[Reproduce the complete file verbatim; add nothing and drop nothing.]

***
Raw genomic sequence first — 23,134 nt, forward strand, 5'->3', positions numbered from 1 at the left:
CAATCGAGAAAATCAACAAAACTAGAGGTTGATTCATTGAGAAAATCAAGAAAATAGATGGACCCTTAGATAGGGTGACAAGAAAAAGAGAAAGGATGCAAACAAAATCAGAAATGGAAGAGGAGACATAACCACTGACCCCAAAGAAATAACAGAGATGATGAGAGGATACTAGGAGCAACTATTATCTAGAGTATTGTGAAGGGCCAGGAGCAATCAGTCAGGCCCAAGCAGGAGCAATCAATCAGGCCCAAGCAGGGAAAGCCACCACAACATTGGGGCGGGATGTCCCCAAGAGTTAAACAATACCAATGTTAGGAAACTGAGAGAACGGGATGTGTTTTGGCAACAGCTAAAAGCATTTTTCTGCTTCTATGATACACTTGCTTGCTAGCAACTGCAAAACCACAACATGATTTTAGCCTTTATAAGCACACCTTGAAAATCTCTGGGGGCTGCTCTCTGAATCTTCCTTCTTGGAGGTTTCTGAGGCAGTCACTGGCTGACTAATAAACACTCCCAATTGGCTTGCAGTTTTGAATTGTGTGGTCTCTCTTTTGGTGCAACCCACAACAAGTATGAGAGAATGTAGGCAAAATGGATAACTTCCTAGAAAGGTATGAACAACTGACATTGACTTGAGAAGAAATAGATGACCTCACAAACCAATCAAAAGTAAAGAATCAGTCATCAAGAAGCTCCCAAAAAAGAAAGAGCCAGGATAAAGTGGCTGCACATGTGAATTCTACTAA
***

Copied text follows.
Raw genomic sequence first — 23,134 nt, forward strand, 5'->3', positions numbered from 1 at the left:
CAATCGAGAAAATCAACAAAACTAGAGGTTGATTCATTGAGAAAATCAAGAAAATAGATGGACCCTTAGATAGGGTGACAAGAAAAAGAGAAAGGATGCAAACAAAATCAGAAATGGAAGAGGAGACATAACCACTGACCCCAAAGAAATAACAGAGATGATGAGAGGATACTAGGAGCAACTATTATCTAGAGTATTGTGAAGGGCCAGGAGCAATCAGTCAGGCCCAAGCAGGAGCAATCAATCAGGCCCAAGCAGGGAAAGCCACCACAACATTGGGGCGGGATGTCCCCAAGAGTTAAACAATACCAATGTTAGGAAACTGAGAGAACGGGATGTGTTTTGGCAACAGCTAAAAGCATTTTTCTGCTTCTATGATACACTTGCTTGCTAGCAACTGCAAAACCACAACATGATTTTAGCCTTTATAAGCACACCTTGAAAATCTCTGGGGGCTGCTCTCTGAATCTTCCTTCTTGGAGGTTTCTGAGGCAGTCACTGGCTGACTAATAAACACTCCCAATTGGCTTGCAGTTTTGAATTGTGTGGTCTCTCTTTTGGTGCAACCCACAACAAGTATGAGAGAATGTAGGCAAAATGGATAACTTCCTAGAAAGGTATGAACAACTGACATTGACTTGAGAAGAAATAGATGACCTCACAAACCAATCAAAAGTAAAGAATCAGTCATCAAGAAGCTCCCAAAAAAGAAAGAGCCAGGATAAAGTGGCTGCACATGTGAATTCTACTAA